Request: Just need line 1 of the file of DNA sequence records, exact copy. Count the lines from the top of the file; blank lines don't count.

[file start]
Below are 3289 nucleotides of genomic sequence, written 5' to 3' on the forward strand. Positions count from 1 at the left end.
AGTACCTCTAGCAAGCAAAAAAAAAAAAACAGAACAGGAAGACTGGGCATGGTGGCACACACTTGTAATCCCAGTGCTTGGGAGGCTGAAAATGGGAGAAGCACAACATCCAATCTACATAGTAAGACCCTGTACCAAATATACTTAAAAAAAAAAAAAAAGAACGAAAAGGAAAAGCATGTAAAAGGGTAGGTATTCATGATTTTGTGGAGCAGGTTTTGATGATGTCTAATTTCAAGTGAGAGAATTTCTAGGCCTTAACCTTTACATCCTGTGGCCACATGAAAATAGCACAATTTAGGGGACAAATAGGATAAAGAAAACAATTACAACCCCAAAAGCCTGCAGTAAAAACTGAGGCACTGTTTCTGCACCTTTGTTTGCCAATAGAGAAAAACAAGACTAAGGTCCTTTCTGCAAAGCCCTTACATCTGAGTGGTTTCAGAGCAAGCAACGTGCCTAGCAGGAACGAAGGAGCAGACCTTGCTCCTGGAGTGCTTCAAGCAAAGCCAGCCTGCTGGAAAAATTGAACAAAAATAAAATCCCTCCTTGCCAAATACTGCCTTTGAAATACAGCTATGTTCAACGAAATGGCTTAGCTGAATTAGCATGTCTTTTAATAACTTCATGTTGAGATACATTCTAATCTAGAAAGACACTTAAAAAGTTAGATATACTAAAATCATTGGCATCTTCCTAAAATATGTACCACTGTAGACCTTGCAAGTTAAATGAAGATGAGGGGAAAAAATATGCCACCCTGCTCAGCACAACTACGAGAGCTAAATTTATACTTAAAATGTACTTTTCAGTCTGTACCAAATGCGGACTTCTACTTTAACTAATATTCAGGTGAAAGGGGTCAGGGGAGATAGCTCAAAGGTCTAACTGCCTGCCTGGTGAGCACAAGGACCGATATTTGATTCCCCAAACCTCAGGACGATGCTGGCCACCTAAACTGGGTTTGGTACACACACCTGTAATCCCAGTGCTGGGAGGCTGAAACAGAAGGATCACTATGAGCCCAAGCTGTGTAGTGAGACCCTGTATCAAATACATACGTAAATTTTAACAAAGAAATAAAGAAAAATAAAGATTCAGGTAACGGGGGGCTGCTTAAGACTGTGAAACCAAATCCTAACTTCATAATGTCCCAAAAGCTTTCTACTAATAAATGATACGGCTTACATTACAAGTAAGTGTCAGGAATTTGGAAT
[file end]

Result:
Below are 3289 nucleotides of genomic sequence, written 5' to 3' on the forward strand. Positions count from 1 at the left end.